Rain and cold, blustery wind this early-evening Thursday here in California’s Central Valley, an escapade in another indication the winter season is quickly coming into view — today the first phase of a series of storm systems forecast to sweep the state through the weekend.
Summer is now just a wet memory.
Our environmental stock for the rest of today, with a respite supposedly tomorrow and more rain on Saturday. The NWS is usually spot on:
Light precipitation over Merced, Mariposa, and Madera Counties will slowly move southward today. Precipitation should become heavier this evening, before ending tonight. #CAwx pic.twitter.com/BtnMWs2c57
— NWS Hanford (@NWSHanford) December 1, 2022
Although rainy weather can be shitty to move around in, drought-bombed California so-needs the water, and maybe these storms can be a helpful push — but don’t get cocky wet.
A wait-and-see prospect — via SFGate just minutes ago:
California water agencies that serve 27 million people will get just 5% of what they requested from the state to start 2023, water officials announced Thursday.
The news of limited water comes as California concludes its driest three-year stretch on record and as water managers brace for a fourth year with below-average precipitation. But if the winter is wetter than expected, the state could boost how much supply it plans to give out — as it did last year when allocations started at 0% and ended the winter at 5%.
Absent an end to the drought, water-saving measures are poised to continue, including calls for people to rip up decorative grass, limit outdoor watering, take shorter showers and run dishwashers only when full. Much of California is in extreme or exceptional drought, according to the U.S. Drought Monitor.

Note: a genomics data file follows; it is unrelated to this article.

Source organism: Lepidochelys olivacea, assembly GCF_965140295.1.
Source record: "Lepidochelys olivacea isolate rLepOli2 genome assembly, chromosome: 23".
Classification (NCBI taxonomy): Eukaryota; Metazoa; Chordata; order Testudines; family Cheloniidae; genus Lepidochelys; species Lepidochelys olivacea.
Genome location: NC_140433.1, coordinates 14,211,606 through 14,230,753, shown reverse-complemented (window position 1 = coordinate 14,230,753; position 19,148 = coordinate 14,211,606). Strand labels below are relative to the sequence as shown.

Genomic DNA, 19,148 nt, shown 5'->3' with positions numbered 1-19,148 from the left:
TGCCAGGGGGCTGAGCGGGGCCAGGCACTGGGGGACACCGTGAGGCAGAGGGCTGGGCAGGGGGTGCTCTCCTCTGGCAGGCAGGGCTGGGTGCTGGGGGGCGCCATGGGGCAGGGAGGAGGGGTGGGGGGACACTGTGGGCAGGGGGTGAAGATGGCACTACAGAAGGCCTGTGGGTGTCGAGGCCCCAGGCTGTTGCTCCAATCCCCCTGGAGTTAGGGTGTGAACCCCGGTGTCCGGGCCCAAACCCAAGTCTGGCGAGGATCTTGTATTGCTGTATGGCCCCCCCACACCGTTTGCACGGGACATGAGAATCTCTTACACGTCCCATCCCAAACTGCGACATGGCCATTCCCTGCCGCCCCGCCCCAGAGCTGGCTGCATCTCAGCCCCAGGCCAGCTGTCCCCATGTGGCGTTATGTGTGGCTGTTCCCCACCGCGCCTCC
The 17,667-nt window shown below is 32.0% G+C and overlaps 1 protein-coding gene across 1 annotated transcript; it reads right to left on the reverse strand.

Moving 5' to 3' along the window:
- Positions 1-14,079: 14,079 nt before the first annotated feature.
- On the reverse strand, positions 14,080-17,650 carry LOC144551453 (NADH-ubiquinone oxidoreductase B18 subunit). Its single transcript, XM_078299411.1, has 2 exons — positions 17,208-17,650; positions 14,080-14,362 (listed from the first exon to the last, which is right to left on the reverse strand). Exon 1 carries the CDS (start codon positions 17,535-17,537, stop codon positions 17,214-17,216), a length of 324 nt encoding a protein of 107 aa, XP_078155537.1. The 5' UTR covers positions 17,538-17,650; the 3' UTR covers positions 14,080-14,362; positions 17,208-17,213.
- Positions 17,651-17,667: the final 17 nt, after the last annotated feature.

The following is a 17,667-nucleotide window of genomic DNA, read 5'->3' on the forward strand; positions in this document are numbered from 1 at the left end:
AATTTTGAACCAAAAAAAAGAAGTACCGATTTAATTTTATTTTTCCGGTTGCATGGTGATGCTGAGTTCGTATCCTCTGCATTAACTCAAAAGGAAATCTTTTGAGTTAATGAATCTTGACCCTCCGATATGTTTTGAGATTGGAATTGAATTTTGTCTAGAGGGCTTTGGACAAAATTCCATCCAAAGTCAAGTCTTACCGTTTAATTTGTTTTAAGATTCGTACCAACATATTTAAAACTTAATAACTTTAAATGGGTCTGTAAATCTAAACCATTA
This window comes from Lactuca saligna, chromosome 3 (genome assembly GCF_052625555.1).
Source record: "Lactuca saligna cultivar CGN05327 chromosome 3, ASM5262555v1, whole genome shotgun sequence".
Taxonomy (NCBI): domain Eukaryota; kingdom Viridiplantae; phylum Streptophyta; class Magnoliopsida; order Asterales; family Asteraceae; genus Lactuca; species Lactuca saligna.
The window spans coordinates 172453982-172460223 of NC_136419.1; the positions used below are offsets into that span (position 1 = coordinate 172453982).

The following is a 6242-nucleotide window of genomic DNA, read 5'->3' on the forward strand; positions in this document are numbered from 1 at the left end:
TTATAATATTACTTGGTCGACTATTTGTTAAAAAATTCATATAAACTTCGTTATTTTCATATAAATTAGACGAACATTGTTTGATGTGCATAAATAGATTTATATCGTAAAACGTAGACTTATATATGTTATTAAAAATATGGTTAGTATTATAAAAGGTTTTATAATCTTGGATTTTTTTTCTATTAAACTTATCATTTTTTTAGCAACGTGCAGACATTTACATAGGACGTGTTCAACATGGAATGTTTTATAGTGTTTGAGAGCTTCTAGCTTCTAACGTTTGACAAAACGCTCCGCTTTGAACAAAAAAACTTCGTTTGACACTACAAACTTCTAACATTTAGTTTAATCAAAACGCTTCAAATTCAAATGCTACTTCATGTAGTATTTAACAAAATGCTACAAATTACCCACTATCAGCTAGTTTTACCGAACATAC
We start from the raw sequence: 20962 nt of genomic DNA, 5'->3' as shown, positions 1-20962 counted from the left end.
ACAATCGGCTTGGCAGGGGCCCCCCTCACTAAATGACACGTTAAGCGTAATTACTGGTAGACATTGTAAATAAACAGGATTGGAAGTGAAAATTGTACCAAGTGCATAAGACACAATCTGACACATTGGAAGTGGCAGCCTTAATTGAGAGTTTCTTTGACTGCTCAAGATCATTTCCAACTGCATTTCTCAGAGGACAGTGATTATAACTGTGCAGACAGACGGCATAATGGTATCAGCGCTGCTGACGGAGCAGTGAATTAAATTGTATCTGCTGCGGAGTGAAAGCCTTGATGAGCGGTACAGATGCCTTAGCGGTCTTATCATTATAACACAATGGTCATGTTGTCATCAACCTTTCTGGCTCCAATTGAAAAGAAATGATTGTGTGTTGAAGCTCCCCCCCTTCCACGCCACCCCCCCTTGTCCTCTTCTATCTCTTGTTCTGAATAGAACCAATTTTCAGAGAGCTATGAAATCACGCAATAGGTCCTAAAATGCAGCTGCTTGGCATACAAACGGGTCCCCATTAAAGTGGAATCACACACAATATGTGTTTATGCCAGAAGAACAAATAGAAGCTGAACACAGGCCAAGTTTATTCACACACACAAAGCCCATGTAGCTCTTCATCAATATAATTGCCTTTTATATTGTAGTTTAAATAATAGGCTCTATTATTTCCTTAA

A storm currently bringing snow and rain to the northern end of the state has been welcome news, but people shouldn’t get too optimistic, warned Michael Anderson, the state climatologist. Last year two major storms in October and December were followed by months of bone-dry weather.
“Don’t get too carried away by any one storm,” Anderson told reporters.
In this day and age, don’t be carried away by anything.
And despite the rain right now, the immediate future isn’t so wet — from Gizmodo earlier this week:
If drought conditions continue into next year, California residents will see water cuts and the energy sector will be affected, too. Central Valley Project facilities include hydroelectric power plants that create energy using the water in large reservoirs. Earlier this year, the U.S. Energy Information Administration found that the state’s hydropower capacity decreased due to the historically low water levels in major reservoirs like Lake Shasta.
The American West is withering under the worst drought the country has experienced in over 1,000 years. As of this writing, much of central California is currently experiencing exceptional and extreme drought conditions. Most of the state is experiencing some form of drought. The National Oceanic and Atmospheric Administration (NOAA) predicted in October that the alarmingly dry conditions in the U.S. are likely to continue at least through this winter.
In a contextual form, and to play us out from this rain-swept evening, a couple of songs to amplify the density of rain. And how the environment of soaking wet can be dramatic, and maybe sorrowful.
First, the sad, crying classic per Babbling Brook Benton:
And then Annie Lennox and Dave Stewart get some surreal emotions unplugged in rain falling on our heads:
Umbrella or not, once again here we are…